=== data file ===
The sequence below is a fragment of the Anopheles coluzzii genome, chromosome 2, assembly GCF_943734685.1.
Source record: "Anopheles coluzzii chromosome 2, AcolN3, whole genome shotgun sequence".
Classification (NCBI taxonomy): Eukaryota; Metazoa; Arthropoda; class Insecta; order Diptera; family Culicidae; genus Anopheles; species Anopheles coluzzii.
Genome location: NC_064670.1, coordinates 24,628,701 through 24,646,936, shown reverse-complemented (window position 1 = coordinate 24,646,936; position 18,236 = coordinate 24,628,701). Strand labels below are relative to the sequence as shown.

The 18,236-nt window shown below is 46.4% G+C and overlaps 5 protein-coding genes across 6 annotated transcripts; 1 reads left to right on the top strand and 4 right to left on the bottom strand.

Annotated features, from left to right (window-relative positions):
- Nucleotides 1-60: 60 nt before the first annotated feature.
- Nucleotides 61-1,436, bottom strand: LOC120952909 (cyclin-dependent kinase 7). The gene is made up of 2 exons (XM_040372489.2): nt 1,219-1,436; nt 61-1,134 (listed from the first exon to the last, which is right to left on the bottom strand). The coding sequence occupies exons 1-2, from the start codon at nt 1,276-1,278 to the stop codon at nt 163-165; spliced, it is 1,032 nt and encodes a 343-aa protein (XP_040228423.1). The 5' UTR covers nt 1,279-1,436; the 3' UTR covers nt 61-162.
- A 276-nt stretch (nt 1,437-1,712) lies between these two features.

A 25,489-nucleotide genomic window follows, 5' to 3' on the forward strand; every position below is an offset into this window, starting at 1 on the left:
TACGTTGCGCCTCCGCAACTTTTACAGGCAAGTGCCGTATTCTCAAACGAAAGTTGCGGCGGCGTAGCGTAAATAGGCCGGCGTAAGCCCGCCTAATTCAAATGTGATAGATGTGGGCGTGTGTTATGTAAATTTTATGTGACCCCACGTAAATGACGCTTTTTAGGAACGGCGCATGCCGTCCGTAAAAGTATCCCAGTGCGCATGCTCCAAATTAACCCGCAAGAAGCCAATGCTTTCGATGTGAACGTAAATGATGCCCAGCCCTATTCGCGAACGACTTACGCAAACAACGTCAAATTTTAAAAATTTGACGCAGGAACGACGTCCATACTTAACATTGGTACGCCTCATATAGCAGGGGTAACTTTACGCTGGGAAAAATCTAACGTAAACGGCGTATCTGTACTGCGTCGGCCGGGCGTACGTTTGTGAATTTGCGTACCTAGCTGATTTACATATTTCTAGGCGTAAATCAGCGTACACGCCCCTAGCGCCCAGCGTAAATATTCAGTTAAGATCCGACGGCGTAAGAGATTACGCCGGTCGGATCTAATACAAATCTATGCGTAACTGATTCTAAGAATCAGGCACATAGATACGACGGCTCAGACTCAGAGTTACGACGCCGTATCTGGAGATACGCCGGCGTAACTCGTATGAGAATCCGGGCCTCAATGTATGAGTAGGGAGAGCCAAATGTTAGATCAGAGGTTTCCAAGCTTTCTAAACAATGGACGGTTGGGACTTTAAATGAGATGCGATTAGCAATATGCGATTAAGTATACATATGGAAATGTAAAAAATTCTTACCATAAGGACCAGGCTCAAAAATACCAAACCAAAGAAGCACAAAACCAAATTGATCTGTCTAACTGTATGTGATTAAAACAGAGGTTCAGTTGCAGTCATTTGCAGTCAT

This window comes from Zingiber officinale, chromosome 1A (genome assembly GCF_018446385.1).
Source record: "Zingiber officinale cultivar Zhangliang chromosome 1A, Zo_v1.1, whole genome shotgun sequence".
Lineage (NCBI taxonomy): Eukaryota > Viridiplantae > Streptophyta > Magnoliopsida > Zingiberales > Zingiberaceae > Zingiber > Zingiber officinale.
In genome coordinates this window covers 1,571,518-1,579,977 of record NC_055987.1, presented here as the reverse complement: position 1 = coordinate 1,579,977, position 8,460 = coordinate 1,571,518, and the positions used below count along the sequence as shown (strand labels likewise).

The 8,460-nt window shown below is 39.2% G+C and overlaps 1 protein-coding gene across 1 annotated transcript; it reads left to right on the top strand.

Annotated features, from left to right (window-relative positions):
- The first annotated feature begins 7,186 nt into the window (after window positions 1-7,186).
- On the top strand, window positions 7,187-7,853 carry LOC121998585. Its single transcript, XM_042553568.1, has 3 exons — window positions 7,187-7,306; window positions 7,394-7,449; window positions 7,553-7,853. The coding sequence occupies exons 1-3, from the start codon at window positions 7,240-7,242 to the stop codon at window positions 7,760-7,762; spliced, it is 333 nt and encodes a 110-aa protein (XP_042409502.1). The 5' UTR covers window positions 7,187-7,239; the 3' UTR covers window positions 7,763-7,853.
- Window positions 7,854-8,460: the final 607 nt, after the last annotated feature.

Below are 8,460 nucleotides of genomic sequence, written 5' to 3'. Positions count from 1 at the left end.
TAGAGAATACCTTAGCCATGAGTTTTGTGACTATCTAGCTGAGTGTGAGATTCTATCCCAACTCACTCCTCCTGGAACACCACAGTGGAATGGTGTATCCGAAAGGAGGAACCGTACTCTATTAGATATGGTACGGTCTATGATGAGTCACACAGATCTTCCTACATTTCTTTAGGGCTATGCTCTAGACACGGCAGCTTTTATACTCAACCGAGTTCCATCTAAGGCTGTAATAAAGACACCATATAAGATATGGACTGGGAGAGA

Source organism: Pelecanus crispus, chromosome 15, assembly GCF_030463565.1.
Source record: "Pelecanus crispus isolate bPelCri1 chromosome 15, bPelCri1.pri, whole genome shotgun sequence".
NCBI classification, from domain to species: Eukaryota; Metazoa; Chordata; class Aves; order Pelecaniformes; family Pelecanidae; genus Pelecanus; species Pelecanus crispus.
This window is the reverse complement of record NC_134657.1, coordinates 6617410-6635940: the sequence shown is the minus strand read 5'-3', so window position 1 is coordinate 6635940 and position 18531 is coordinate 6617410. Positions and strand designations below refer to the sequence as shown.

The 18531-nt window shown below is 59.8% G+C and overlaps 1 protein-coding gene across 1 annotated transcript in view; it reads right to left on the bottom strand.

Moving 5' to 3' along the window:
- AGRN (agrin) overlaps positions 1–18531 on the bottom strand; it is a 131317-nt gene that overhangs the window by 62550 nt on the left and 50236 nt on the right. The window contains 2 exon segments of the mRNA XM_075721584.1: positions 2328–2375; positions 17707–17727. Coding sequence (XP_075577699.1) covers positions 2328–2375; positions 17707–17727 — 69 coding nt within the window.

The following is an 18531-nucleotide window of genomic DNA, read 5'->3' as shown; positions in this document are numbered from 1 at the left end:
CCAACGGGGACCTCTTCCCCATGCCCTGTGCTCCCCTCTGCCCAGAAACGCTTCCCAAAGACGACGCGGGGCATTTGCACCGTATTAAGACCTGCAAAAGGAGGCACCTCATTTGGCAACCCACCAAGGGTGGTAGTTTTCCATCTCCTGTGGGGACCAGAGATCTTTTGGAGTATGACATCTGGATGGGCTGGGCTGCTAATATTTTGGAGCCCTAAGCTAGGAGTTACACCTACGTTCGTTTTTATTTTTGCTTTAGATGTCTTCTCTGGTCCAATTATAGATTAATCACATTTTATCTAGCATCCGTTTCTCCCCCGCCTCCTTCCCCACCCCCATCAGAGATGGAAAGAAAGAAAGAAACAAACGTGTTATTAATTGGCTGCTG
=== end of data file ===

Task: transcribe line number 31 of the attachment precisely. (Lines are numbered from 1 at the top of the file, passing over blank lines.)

CCAACGGGGACCTCTTCCCCATGCCCTGTGCTCCCCTCTGCCCAGAAACGCTTCCCAAAGACGACGCGGGGCATTTGCACCGTATTAAGACCTGCAAAAGGAGGCACCTCATTTGGCAACCCACCAAGGGTGGTAGTTTTCCATCTCCTGTGGGGACCAGAGATCTTTTGGAGTATGACATCTGGATGGGCTGGGCTGCTAATATTTTGGAGCCCTAAGCTAGGAGTTACACCTACGTTCGTTTTTATTTTTGCTTTAGATGTCTTCTCTGGTCCAATTATAGATTAATCACATTTTATCTAGCATCCGTTTCTCCCCCGCCTCCTTCCCCACCCCCATCAGAGATGGAAAGAAAGAAAGAAACAAACGTGTTATTAATTGGCTGCTG